Exploring procfs

Why this article
I am trying to collect some tips for getting userland information from procfs.
Warning: Information may be specific to kernel version 2.6

What is this procfs all about
Procfs is a virtual file system in linux, mounted in /proc and serves multiple purposes including access to kernel information in userland or for debuggging purpose.
One of the feature which makes Linux special to me is access to process information in text stream. Lot of linux commands(ps, top, pstree etc) rely on this filesystem for information.

The virtual file system...
The files and directories of /proc filesystems are virtual because the data is not actually stored on any sort of permanent storage like a hard disk; instead, the directories, files, and data within them are created dynamically in memory from raw kernel data whenever you attempt to read from them.

Mounting proc
Check if you already have procfs mounted on your system(cat /etc/mtab|grep proc), otherwise mount it using the following command:
mount -t proc proc /proc

Process information
Lot of commands including ps, top etc. retreive process information from this filesystem. Each process has an entry in /proc/ filesystem identified by it's pid.
Following are the important files in /proc/ folder:

pid/cmdline contains the command that was used to start the process (using null characters to separate arguments).

/proc/pid/cwd contains a link to the current working directory of the process.

/proc/pid/environ contains a list of the environment variables that the process has available.

/proc/pid/exe contains a link to the program that is running in the process.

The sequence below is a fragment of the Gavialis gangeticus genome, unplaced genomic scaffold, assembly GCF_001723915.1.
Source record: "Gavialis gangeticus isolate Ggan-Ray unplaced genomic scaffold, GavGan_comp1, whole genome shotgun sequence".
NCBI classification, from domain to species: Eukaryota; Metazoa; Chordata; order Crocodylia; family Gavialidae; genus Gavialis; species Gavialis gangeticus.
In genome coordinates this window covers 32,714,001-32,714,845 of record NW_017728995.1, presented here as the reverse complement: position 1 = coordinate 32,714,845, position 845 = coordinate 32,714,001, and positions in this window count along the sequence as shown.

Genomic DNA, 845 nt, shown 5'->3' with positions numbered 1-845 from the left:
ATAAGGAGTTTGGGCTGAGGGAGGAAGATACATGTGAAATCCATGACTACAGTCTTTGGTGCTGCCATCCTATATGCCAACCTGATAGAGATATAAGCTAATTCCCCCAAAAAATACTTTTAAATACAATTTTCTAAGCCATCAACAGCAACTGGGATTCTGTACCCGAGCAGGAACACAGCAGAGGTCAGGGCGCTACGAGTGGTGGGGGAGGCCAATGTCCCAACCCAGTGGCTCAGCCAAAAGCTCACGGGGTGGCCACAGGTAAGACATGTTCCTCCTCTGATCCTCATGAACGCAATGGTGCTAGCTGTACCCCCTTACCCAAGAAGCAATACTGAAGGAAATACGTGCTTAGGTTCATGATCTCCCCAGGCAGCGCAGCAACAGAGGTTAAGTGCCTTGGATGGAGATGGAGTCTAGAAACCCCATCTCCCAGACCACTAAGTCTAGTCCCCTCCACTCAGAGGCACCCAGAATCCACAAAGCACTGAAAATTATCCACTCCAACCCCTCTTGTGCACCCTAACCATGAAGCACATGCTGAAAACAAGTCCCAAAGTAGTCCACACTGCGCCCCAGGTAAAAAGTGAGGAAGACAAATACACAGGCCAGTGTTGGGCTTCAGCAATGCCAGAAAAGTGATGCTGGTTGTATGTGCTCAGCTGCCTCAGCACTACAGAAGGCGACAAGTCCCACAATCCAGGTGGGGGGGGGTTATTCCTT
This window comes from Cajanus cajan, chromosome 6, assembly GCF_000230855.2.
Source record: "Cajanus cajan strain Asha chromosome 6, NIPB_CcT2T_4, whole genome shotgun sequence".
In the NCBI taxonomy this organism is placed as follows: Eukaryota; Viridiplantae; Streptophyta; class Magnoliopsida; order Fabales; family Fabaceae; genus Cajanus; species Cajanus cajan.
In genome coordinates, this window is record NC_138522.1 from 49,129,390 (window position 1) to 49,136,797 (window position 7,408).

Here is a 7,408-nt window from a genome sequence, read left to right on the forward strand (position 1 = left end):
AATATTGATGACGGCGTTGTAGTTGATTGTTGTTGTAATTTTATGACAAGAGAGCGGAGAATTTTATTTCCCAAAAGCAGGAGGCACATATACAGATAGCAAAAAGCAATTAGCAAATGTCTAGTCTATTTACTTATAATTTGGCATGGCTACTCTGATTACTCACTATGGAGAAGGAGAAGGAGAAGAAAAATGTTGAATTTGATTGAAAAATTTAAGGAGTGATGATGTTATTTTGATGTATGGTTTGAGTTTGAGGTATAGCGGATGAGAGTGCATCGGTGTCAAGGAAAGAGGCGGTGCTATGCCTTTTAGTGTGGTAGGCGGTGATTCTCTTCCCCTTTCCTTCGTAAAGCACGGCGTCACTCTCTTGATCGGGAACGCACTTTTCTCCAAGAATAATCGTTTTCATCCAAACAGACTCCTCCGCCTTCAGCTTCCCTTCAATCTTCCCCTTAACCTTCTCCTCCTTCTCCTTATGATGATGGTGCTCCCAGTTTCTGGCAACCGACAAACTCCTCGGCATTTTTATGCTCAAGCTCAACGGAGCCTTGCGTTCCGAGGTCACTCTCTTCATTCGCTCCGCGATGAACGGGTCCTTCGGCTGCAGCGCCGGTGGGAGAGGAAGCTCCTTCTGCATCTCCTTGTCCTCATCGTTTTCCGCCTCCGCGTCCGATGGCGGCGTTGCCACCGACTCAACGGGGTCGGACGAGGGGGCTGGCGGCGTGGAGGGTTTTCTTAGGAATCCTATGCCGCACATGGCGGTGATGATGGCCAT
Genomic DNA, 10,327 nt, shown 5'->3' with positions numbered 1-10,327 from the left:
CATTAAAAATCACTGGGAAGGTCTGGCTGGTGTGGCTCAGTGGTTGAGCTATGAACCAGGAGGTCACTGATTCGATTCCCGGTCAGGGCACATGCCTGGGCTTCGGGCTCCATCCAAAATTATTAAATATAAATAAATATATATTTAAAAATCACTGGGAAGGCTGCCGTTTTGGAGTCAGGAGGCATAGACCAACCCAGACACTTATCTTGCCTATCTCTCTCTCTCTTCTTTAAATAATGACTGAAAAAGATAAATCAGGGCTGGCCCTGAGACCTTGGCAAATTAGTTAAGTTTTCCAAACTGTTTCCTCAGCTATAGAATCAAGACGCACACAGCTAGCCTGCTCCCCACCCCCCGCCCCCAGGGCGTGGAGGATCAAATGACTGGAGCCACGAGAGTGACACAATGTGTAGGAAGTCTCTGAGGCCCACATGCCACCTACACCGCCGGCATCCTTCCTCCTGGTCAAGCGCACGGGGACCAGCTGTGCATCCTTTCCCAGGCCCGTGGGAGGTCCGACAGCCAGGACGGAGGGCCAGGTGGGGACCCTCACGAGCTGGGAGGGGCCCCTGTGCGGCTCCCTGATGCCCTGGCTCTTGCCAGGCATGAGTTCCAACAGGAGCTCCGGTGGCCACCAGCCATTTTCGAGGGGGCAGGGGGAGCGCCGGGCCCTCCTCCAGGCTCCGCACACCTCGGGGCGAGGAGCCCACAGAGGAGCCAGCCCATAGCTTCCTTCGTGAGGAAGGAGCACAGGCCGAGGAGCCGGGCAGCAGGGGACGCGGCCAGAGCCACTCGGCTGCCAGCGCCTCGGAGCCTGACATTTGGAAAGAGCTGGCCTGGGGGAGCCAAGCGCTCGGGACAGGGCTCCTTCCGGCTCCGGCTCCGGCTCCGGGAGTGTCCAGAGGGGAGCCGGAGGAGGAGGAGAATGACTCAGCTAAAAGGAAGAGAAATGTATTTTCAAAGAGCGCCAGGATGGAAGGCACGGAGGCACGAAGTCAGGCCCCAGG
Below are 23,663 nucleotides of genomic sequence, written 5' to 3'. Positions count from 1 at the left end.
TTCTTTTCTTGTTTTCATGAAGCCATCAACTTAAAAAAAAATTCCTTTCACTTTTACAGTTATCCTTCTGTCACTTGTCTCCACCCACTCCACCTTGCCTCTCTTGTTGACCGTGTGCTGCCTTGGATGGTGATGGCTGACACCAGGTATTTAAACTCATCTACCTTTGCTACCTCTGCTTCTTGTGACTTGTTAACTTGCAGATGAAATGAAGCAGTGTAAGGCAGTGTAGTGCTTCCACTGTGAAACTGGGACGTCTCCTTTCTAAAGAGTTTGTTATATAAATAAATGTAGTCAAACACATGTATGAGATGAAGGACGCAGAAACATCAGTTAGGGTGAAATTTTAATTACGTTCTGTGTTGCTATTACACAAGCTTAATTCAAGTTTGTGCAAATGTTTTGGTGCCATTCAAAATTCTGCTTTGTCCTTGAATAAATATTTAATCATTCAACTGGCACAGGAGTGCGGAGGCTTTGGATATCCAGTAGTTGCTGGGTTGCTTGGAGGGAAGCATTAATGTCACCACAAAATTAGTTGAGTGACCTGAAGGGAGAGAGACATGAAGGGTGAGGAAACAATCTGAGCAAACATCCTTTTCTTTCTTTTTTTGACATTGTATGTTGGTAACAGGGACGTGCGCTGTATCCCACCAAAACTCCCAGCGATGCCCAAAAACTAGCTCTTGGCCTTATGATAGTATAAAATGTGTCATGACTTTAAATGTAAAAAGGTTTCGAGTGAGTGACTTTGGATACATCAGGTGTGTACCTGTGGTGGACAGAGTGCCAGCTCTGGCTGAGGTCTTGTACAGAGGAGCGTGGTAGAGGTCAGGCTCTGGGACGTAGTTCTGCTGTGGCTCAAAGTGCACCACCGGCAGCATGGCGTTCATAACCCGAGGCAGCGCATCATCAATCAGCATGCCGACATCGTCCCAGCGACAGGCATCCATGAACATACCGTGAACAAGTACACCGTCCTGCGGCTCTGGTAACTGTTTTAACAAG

/proc/pid/fd/ is a directory containing a link to each of the files that the process has open.

/proc/pid/mem contains the memory contents of the process.

/proc/pid/stat contains process status information.

/proc/pid/statm contains process memory usage information

Examples of getting process information are:

  • Some time back I got stucked in a tricky problem of determining whether any particular process is doing a core dump. After some research I noticed that per process flag in /proc/pid/stat file(8th attribute) gives quite a lot of "personal" information about process. This information can be parsed by doing a logical AND of per process flag with the following values:

    0x00000002 Process being created
    0x00000004 Exiting
    0x00000008 Dead
    0x00000040 Process using super user privilage
    0x00000200 Process dumping core
    0x00000400 Process received some signal
    0x00000800 Process allocating memory
    0x00001000 Killed for out-of-memory
    I picked up these flags from /usr/src/linux/include/linux/sched.h

  • /proc/[pid]/fd/ folder gives information about open files.
    To find out input files used by a process:
    ls -l /proc/[pid]/fd/0

    To find out socket used by a process:
    ls -l /proc/[pid]/fd|grep socket|cut -d: -f3|sed 's/\[//;s/\]//'

    Information about these sockets can be obtained from
    netstat -ae

  • To get command line arguments passed to any process:
    cat /proc/[pid]/cmdline
  • Getting parent process id of a process:
    grep PPid /proc/[pid]/status
  • General system information..
    Procfs is used to get lot of system information. This includes information on cpu load, file system information and networking configuration.
    Following are some examples of viewing or changing the system information using procfs:

  • To find out free system memory:
    grep Free /proc/meminfo